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All the screwups fly home to roost at once
Published on September 11, 2005 By Phil Osborn In Politics
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Now it seems that a lot of people who otherwise qualified for assistance from FEMA in the Katrina disaster cannot get it, or have already lost their chance, simply because they weren't using Windose and IE6. I heard a long interview on NPR with a woman whose home, business, vehicles were all destroyed, so she found out about a limited time offer of a $2,000 debit card to families such as hers. Problem is, her only computer was her husband's Mac portable, without IE6, of course. The CyberCafes were mostly shut down, and when she finally managed to log on, they demanded a current residence address(!) to send the card.... from a refuge'. So, she and reportedly many others have lost all potential aid from FEMA. The head of FEMA, who is under investigation on other grounds, reportedly said that he was unaware that there WERE any other browsers...

This was also covered yesterday (Saturday) on Digital Village (DV)...

Also mentioned on DV (I believe) someone at the Astrodome managed to put together an effort to provide a local radio station to help keep victims informed and connect them. They miraculously got the licences for 3 temporary frequencies from the FCC and all the authorizations from FEMA, but were told by the Astrodome officials that they would have to provide their own power. When they had surmounted that supposed last hurdle, they were finally flatly refused permission by the officials, who were apparently afraid that they might somehow incite an insurrection or something...

There are MANY grounds in this disaster for MASSIVE lawsuits against local, state and federal officials. Apple Computer, just for one, could start a class action suit against FEMA on behalf of all the people who were denied assistance because they didn't go with a product and a company - MicroSoft - that has already been successfully hit with MANY HUGE lawsuits for its monopolistic practices.

A lot of the problems can be traced directly to the top -down authoritarian political structures that repeatedly - as documented in today's (Sunday 9/11/05 ) L.A. Times, fought over the pecking order while blocking critical assistance from other agencies or private groups such as the Red Cross, as well as failing to pass on critical information.

Brown, of FEMA (so far), did not even know that the levies had been breached until the middle of Tuesday (and then denied that they had any knowledge that the levies might fail, even though that information had been presented to them, and had been available for decades). Bush and his crew were consistently hours or days behind the news media in their knowledge of the situation.

Of course, we all know that the solution is more top-down authoritarian power structures. I.e., socialism. Like in China, right? Or maybe Cuba, which has been repeated cited for its own superior performance of late in dealing with similar events.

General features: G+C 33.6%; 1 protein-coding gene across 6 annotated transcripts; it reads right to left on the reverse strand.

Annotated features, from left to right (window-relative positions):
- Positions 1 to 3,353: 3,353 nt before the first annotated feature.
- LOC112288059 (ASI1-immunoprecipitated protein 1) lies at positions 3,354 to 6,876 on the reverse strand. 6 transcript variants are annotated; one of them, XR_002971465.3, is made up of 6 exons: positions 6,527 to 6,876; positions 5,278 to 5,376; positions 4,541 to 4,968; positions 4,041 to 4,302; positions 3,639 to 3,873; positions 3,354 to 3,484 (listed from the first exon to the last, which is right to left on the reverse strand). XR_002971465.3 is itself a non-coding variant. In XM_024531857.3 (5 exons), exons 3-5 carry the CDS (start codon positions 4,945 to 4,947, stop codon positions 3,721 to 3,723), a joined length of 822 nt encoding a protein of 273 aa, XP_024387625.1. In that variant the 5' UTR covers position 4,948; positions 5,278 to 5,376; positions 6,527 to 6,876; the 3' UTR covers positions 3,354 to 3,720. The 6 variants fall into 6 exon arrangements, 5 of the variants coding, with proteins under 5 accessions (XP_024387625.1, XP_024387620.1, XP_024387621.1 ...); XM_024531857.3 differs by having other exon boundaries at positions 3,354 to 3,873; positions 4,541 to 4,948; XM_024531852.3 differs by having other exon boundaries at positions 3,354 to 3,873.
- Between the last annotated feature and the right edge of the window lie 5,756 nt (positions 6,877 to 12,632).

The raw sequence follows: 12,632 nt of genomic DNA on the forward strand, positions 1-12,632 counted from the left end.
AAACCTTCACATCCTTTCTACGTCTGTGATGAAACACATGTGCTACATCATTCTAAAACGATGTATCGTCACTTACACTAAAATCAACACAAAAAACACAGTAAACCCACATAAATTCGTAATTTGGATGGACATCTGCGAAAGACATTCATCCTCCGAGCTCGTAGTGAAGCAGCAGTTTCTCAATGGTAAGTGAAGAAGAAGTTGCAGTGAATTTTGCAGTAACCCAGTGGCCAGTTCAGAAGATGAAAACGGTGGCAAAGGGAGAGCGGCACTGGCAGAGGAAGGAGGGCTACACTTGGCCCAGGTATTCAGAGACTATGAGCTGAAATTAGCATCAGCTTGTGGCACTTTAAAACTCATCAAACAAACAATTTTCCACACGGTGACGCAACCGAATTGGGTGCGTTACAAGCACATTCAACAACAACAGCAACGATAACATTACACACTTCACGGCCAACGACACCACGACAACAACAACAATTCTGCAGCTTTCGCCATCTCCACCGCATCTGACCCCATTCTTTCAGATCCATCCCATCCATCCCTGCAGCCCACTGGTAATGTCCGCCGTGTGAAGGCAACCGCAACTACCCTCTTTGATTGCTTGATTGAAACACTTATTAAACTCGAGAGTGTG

There are other solutions. In an anarchy, for example, the insurance companies would be a determining factor in where people chose to locate homes. If you can't get insurance, then how do you get a loan? Of course, this is already a factor in today's society, in determining home prices. But a pro-active insurance company might offer better rates to people who agreed to do things to reduce their risks - the way quiting smoking can lower your health insurance today.

Today, people constantly build in completely unsafe areas - such as slide zones on hillsides out here in SoCal, or fail to take precautionary measures, on the assumption that FEMA or somebody from the State will bail them out. Without that umbrella - paid for by those of us who do take precautions - either the levies would have been fixed or people would have moved elsewhere. So long as the umbrella is there, however, there is greatly reduced incentive for the insurance company to take proactive measures, as it has to compete with other insurance companies, who can lower their rates on the same bail-out assumption.

The drills and planned evacuations that Cuba practices are a good idea. But our fragmented authority structure and our property rights structures that derive from the Divine Rights of Kings theory (rather than the common law) make such things almost undoable here in the U.S. Large insurance companies, however, either separately or in a combined effort, could promote the idea, through fee reductions, that people demonstrate knowledge and preparation for disasters, involving drills, pre-allocated emergency transport and housing, etc. Failure to properly prepare could also reduce contracted coverage.

The proactive search to find better balances of preparedness and premiums is what insurance is about, in reality. Each company tries to get a better solution to the balance for its niche markets, so as to maximize its own profits over time. Thus, there is a positive incentive for the insurance company to promote safety, especially among its own customers and to widen that market by finding better, more cost-effective solutions to risk management.

Thus, a non-coercive, decentralized system could accomplish more-or-less the same level of general preparedness that Cuba boasts, without the repression and regimentation and poverty.

The trust in the coercive, top-down authorities to be truly prepared, ignores the imperatives of power, that tends always to focus on its own preservation, to the detriment of its supposed positive function. Government agencies typically get bigger budgets when they fail, right? Does the police department get more money if crime goes UP or Down?

Many thanks to New Orleans for helping to provide a concrete example of this that will be difficult to ignore.

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